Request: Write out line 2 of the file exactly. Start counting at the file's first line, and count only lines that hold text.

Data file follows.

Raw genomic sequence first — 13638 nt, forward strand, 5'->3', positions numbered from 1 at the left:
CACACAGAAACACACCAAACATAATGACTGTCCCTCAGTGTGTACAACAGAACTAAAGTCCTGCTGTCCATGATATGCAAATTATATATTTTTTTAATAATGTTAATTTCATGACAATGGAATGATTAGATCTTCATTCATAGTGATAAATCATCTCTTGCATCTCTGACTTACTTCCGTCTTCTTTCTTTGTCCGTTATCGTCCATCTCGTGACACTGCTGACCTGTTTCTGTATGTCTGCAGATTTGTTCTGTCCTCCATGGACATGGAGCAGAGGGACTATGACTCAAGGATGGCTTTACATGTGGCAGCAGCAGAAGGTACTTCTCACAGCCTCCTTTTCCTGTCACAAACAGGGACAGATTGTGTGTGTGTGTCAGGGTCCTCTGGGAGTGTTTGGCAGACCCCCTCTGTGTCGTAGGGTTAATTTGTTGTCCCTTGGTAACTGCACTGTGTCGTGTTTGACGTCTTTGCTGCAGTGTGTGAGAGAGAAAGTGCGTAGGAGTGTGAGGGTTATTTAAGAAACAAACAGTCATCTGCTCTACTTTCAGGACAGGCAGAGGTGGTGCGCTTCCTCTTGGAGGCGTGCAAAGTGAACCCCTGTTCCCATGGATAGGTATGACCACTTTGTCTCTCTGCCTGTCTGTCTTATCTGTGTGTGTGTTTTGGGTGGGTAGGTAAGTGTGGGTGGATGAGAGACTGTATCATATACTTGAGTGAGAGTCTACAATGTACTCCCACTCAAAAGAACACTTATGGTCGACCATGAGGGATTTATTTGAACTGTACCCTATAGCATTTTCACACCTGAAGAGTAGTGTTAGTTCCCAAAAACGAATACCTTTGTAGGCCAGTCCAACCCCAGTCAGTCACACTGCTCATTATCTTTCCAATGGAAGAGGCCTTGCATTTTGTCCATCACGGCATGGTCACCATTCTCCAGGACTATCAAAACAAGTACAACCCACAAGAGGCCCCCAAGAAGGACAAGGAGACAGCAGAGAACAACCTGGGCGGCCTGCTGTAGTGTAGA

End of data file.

CACACAGAAACACACCAAACATAATGACTGTCCCTCAGTGTGTACAACAGAACTAAAGTCCTGCTGTCCATGATATGCAAATTATATATTTTTTTAATAATGTTAATTTCATGACAATGGAATGATTAGATCTTCATTCATAGTGATAAATCATCTCTTGCATCTCTGACTTACTTCCGTCTTCTTTCTTTGTCCGTTATCGTCCATCTCGTGACACTGCTGACCTGTTTCTGTATGTCTGCAGATTTGTTCTGTCCTCCATGGACATGGAGCAGAGGGACTATGACTCAAGGATGGCTTTACATGTGGCAGCAGCAGAAGGTACTTCTCACAGCCTCCTTTTCCTGTCACAAACAGGGACAGATTGTGTGTGTGTGTCAGGGTCCTCTGGGAGTGTTTGGCAGACCCCCTCTGTGTCGTAGGGTTAATTTGTTGTCCCTTGGTAACTGCACTGTGTCGTGTTTGACGTCTTTGCTGCAGTGTGTGAGAGAGAAAGTGCGTAGGAGTGTGAGGGTTATTTAAGAAACAAACAGTCATCTGCTCTACTTTCAGGACAGGCAGAGGTGGTGCGCTTCCTCTTGGAGGCGTGCAAAGTGAACCCCTGTTCCCATGGATAGGTATGACCACTTTGTCTCTCTGCCTGTCTGTCTTATCTGTGTGTGTGTTTTGGGTGGGTAGGTAAGTGTGGGTGGATGAGAGACTGTATCATATACTTGAGTGAGAGTCTACAATGTACTCCCACTCAAAAGAACACTTATGGTCGACCATGAGGGATTTATTTGAACTGTACCCTATAGCATTTTCACACCTGAAGAGTAGTGTTAGTTCCCAAAAACGAATACCTTTGTAGGCCAGTCCAACCCCAGTCAGTCACACTGCTCATTATCTTTCCAATGGAAGAGGCCTTGCATTTTGTCCATCACGGCATGGTCACCATTCTCCAGGACTATCAAAACAAGTACAACCCACAAGAGGCCCCCAAGAAGGACAAGGAGACAGCAGAGAACAACCTGGGCGGCCTGCTGTAGTGTAGA